One approach for the energy harvesting from waste-heat is the use of thermoelectric materials. They can directly convert heat from different sources (for example geothermal, solar heat or waste heat) into electricity. The state of the art for the conversion efficiency of the so-called thermoelectric energy-recovery lies around seven percent. Different classes of materials (Oxides, Half-Heusler, Clathrates, Silicides, Antimonides, Tellurides, etc.) are currently investigated worldwide in order
to increase the thermoelectric performance. However, the high thermoelectric efficiency is not the unique criterion for applications at large scale and the requirements are very complex. For example, the thermoelectric materials should be constituted of low-price and non-toxic elements with large natural availability.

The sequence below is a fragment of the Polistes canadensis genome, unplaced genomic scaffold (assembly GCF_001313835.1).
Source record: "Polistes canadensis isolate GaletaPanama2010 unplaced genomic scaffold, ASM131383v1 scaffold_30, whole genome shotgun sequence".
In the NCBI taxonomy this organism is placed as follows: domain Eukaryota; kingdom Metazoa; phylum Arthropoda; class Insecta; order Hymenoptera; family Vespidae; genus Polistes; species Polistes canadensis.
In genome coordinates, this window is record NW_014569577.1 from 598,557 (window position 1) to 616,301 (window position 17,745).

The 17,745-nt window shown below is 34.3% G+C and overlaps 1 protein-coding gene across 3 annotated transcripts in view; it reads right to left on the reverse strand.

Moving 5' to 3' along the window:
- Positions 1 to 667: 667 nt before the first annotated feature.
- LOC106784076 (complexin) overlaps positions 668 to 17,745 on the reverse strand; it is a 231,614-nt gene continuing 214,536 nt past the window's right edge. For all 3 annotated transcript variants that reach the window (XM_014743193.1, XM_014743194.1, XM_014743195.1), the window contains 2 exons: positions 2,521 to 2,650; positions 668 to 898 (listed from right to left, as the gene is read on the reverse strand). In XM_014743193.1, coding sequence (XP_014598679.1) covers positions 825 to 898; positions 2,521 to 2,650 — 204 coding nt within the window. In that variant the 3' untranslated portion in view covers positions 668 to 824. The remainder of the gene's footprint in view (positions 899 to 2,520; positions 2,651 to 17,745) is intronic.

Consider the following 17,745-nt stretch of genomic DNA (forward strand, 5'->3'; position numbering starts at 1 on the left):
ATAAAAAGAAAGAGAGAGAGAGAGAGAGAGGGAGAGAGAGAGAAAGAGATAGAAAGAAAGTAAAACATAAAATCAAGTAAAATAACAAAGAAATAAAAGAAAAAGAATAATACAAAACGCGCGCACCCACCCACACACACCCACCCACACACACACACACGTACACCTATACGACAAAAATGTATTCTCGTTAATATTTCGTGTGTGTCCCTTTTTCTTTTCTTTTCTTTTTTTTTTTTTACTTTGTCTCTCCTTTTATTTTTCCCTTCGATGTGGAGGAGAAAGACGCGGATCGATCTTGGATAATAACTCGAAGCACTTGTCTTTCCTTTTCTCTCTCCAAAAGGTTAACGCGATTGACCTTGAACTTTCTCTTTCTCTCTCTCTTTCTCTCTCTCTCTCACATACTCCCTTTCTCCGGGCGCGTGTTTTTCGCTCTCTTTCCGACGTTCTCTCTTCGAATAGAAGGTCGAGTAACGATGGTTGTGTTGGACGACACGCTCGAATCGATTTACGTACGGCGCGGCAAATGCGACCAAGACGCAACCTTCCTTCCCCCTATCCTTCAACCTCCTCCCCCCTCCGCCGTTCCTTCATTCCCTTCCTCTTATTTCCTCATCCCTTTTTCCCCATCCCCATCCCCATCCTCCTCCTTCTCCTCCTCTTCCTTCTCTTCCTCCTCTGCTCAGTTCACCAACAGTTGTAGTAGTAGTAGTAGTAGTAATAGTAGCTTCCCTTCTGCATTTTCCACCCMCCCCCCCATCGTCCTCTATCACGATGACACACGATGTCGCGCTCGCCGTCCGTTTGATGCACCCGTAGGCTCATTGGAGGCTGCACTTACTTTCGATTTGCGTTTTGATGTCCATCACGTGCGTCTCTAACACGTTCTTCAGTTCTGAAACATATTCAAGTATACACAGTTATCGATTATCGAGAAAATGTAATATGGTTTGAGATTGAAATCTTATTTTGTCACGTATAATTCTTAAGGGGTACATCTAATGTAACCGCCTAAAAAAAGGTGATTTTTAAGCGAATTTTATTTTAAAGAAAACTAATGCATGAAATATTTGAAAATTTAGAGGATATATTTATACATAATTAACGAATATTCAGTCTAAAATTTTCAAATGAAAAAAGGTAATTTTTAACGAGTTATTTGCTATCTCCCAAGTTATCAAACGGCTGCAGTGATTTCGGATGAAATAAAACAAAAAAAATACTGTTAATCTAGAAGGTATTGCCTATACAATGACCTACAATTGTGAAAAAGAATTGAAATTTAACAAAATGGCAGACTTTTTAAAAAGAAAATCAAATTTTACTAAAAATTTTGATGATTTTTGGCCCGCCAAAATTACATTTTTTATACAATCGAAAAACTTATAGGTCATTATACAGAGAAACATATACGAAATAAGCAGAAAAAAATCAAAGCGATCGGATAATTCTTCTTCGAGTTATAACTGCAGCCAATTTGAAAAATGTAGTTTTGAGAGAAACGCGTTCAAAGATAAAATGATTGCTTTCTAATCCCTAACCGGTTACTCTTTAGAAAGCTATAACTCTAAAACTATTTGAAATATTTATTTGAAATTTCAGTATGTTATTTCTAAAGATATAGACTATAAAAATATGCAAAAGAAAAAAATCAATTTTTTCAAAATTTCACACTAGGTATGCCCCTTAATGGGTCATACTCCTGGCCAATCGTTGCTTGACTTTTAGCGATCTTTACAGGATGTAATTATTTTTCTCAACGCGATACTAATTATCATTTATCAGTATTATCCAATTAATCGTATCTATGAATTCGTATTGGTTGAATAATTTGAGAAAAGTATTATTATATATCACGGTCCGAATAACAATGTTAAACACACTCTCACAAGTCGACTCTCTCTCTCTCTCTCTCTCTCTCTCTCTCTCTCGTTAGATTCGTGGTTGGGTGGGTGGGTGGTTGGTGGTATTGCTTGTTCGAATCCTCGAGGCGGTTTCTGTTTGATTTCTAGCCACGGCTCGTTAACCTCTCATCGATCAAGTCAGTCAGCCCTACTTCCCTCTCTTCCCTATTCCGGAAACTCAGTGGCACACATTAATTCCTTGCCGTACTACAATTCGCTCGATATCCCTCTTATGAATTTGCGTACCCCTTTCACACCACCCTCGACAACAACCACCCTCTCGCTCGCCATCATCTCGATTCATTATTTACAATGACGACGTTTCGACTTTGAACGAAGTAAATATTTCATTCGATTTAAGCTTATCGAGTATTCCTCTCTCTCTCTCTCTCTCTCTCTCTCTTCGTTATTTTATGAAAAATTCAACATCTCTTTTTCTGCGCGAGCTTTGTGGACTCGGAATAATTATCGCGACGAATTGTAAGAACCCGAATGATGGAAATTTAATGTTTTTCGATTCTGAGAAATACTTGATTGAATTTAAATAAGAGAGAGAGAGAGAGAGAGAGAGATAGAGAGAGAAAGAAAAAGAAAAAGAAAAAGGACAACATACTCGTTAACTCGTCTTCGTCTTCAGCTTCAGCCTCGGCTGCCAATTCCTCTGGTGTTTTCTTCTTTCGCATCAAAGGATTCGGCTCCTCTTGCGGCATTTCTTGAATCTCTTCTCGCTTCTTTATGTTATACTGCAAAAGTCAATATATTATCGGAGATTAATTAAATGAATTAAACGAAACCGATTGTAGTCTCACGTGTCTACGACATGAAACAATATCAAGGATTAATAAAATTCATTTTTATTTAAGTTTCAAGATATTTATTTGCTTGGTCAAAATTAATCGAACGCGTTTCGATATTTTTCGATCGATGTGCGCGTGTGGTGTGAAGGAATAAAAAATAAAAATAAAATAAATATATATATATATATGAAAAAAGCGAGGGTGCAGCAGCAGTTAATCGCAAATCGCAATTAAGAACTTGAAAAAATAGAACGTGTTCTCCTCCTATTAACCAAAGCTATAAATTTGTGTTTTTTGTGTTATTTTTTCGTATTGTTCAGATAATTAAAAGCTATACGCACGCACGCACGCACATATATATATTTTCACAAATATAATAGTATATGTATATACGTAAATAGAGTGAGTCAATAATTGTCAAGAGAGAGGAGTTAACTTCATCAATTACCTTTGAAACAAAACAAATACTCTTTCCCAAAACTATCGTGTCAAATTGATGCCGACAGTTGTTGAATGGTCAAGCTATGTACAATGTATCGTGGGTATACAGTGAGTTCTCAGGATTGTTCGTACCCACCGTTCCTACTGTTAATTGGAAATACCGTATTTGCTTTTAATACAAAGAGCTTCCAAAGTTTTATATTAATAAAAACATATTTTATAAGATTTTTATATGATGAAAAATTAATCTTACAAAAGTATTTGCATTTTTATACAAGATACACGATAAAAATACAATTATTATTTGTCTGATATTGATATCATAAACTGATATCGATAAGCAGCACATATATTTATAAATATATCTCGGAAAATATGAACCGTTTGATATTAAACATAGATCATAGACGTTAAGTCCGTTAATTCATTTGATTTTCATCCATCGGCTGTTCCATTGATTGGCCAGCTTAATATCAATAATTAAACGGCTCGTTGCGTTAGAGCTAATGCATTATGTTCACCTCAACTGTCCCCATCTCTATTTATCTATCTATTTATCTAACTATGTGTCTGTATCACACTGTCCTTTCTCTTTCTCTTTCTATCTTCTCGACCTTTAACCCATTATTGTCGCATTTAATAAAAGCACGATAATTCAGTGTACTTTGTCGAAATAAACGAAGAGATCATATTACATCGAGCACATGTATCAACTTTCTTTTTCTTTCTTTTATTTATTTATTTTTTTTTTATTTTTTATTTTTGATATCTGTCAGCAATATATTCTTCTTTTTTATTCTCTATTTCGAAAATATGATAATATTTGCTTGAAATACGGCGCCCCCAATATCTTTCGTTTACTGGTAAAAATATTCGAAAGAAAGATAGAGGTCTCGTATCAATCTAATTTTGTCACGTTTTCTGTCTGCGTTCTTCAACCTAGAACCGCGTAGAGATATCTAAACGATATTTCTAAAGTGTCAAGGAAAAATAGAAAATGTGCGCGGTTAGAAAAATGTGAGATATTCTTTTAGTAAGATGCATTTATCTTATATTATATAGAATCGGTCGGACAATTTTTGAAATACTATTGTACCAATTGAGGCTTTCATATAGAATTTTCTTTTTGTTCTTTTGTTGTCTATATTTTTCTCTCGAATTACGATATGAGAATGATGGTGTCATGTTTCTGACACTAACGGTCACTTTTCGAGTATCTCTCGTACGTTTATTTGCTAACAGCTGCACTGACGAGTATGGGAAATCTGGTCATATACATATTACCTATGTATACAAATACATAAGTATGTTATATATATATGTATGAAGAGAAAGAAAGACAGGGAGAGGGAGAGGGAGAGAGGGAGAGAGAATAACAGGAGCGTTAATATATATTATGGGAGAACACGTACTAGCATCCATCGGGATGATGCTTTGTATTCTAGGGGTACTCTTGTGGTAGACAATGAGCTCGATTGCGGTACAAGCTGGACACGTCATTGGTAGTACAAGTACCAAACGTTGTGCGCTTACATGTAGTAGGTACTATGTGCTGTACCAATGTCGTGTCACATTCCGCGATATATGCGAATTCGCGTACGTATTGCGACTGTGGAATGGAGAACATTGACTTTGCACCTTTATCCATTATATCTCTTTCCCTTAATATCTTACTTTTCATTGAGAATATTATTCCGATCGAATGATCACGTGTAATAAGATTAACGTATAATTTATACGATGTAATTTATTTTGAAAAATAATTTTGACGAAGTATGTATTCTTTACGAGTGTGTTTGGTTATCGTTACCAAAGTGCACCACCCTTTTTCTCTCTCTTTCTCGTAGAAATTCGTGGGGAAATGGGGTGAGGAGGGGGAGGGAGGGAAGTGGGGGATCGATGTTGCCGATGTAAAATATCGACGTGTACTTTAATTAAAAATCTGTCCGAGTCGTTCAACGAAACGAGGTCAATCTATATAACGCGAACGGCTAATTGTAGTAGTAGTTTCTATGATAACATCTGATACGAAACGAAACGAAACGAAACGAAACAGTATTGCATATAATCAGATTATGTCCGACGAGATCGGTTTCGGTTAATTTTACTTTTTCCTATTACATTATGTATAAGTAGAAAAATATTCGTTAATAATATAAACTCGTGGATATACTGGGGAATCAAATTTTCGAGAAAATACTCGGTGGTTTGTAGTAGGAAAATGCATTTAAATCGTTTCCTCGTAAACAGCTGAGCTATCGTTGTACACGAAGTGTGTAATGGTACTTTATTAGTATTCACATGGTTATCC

Furthermore, the electric contacts should be mechanically as well as thermally and chemically stable in the complete application temperature range. In addition, the oxidation plays an important role. Protective coatings or encapsulation of the thermoelectric generator are necessary to prevent corrosion during the operation at high temperature.
The final thermoelectric device should also possess good mechanical properties since it might be exposed to temperature oscillations that damage the mechanical stability.